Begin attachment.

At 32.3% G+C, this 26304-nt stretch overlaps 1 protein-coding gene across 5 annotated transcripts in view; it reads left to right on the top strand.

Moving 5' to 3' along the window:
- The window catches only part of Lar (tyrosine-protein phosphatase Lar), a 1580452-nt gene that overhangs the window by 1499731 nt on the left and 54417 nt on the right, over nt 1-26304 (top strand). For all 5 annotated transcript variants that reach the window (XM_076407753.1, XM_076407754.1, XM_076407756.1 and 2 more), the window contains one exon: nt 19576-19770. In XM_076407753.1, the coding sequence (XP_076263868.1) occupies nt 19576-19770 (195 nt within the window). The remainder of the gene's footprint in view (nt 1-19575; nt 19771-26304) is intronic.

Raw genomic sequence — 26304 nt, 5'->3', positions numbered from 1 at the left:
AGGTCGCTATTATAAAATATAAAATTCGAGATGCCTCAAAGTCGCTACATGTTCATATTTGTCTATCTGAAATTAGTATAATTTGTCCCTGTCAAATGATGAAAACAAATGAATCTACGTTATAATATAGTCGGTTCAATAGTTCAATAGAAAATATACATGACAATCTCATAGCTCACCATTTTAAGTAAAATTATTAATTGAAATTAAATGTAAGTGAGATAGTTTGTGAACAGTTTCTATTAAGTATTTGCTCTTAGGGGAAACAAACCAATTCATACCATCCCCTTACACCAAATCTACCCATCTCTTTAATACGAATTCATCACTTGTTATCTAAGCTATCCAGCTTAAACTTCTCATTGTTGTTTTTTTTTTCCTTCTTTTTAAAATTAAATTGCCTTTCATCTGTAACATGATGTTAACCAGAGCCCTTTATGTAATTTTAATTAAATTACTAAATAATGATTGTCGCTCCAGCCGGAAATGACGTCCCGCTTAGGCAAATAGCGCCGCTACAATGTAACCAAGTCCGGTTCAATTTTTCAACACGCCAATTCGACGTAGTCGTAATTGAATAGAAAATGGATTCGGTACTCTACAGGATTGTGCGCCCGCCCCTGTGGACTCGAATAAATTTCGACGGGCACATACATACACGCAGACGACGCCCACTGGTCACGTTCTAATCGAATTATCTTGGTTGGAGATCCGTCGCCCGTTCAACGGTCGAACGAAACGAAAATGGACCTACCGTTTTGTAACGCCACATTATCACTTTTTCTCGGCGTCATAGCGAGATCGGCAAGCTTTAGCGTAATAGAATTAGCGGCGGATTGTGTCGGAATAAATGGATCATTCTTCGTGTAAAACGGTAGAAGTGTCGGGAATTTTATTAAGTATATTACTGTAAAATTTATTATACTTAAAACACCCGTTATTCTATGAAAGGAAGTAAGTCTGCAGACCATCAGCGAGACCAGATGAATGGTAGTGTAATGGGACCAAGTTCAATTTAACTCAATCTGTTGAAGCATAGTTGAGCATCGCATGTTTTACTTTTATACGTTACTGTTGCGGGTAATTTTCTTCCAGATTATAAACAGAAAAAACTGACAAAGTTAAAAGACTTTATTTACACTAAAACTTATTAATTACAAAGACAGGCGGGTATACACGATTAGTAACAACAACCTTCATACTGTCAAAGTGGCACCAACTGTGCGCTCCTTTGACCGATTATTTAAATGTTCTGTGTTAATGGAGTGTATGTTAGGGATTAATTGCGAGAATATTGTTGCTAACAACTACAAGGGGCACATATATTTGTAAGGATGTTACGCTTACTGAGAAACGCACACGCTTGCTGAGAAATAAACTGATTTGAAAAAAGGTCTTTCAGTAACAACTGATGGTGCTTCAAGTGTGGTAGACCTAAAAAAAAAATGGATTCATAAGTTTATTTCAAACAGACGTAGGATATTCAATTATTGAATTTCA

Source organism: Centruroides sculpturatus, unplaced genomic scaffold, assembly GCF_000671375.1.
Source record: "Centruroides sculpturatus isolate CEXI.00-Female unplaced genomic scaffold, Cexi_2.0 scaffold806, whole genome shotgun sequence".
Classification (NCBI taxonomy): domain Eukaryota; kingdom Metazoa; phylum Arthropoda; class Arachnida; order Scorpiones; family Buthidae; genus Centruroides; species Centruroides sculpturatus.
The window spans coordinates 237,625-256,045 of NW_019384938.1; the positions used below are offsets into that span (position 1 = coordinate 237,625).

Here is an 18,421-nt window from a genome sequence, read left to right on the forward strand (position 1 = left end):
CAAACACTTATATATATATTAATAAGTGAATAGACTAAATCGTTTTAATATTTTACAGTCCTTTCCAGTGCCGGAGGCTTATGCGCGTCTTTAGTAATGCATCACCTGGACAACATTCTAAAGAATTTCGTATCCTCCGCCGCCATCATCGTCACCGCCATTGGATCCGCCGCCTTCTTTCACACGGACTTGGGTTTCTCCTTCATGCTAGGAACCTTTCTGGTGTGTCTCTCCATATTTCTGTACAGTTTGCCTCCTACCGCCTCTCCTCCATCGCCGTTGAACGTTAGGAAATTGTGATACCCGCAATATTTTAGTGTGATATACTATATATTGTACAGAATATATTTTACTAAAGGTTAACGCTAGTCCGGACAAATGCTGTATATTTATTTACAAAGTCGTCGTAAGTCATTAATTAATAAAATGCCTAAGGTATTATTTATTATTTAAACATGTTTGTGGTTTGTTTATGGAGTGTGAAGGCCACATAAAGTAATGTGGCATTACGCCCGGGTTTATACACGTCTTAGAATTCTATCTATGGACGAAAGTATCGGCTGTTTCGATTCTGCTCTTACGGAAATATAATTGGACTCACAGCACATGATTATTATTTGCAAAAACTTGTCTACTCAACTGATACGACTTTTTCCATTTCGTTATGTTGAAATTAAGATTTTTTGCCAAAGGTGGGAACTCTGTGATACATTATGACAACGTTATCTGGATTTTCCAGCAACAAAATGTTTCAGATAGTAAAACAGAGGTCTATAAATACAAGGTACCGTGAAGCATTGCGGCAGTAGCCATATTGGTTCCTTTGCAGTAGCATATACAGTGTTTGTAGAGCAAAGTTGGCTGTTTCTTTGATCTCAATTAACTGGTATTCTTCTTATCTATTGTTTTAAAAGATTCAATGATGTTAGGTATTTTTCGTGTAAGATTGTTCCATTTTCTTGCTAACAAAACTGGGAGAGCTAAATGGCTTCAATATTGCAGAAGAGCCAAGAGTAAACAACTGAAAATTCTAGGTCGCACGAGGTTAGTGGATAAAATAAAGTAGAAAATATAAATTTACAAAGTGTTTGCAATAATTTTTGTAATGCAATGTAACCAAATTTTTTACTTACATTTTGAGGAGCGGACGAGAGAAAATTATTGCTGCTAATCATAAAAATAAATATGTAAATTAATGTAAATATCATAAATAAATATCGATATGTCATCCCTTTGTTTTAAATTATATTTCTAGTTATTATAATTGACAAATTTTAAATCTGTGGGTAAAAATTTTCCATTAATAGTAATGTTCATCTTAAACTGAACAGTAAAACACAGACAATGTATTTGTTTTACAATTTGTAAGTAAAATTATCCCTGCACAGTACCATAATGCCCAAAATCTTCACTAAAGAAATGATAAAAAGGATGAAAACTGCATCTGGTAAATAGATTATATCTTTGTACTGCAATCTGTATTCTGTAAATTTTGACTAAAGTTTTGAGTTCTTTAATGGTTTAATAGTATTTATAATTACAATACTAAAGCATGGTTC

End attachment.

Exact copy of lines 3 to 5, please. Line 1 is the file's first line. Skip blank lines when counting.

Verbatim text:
- The window catches only part of Lar (tyrosine-protein phosphatase Lar), a 1580452-nt gene that overhangs the window by 1499731 nt on the left and 54417 nt on the right, over nt 1-26304 (top strand). For all 5 annotated transcript variants that reach the window (XM_076407753.1, XM_076407754.1, XM_076407756.1 and 2 more), the window contains one exon: nt 19576-19770. In XM_076407753.1, the coding sequence (XP_076263868.1) occupies nt 19576-19770 (195 nt within the window). The remainder of the gene's footprint in view (nt 1-19575; nt 19771-26304) is intronic.

Raw genomic sequence — 26304 nt, 5'->3', positions numbered from 1 at the left:
AGGTCGCTATTATAAAATATAAAATTCGAGATGCCTCAAAGTCGCTACATGTTCATATTTGTCTATCTGAAATTAGTATAATTTGTCCCTGTCAAATGATGAAAACAAATGAATCTACGTTATAATATAGTCGGTTCAATAGTTCAATAGAAAATATACATGACAATCTCATAGCTCACCATTTTAAGTAAAATTATTAATTGAAATTAAATGTAAGTGAGATAGTTTGTGAACAGTTTCTATTAAGTATTTGCTCTTAGGGGAAACAAACCAATTCATACCATCCCCTTACACCAAATCTACCCATCTCTTTAATACGAATTCATCACTTGTTATCTAAGCTATCCAGCTTAAACTTCTCATTGTTGTTTTTTTTTTCCTTCTTTTTAAAATTAAATTGCCTTTCATCTGTAACATGATGTTAACCAGAGCCCTTTATGTAATTTTAATTAAATTACTAAATAATGATTGTCGCTCCAGCCGGAAATGACGTCCCGCTTAGGCAAATAGCGCCGCTACAATGTAACCAAGTCCGGTTCAATTTTTCAACACGCCAATTCGACGTAGTCGTAATTGAATAGAAAATGGATTCGGTACTCTACAGGATTGTGCGCCCGCCCCTGTGGACTCGAATAAATTTCGACGGGCACATACATACACGCAGACGACGCCCACTGGTCACGTTCTAATCGAATTATCTTGGTTGGAGATCCGTCGCCCGTTCAACGGTCGAACGAAACGAAAATGGACCTACCGTTTTGTAACGCCACATTATCACTTTTTCTCGGCGTCATAGCGAGATCGGCAAGCTTTAGCGTAATAGAATTAGCGGCGGATTGTGTCGGAATAAATGGATCATTCTTCGTGTAAAACGGTAGAAGTGTCGGGAATTTTATTAAGTATATTACTGTAAAATTTATTATACTTAAAACACCCGTTATTCTATGAAAGGAAGTAAGTCTGCAGACCATCAGCGAGACCAGATGAATGGTAGTGTAATGGGACCAAGTTCAATTTAACTCAATCTGTTGAAGCATAGTTGAGCATCGCATGTTTTACTTTTATACGTTACTGTTGCGGGTAATTTTCTTCCAGATTATAAACAGAAAAAACTGACAAAGTTAAAAGACTTTATTTACACTAAAACTTATTAATTACAAAGACAGGCGGGTATACACGATTAGTAACAACAACCTTCATACTGTCAAAGTGGCACCAACTGTGCGCTCCTTTGACCGATTATTTAAATGTTCTGTGTTAATGGAGTGTATGTTAGGGATTAATTGCGAGAATATTGTTGCTAACAACTACAAGGGGCACATATATTTGTAAGGATGTTACGCTTACTGAGAAACGCACACGCTTGCTGAGAAATAAACTGATTTGAAAAAAGGTCTTTCAGTAACAACTGATGGTGCTTCAAGTGTGGTAGACCTAAAAAAAAAATGGATTCATAAGTTTATTTCAAACAGACGTAGGATATTCAATTATTGAATTTCA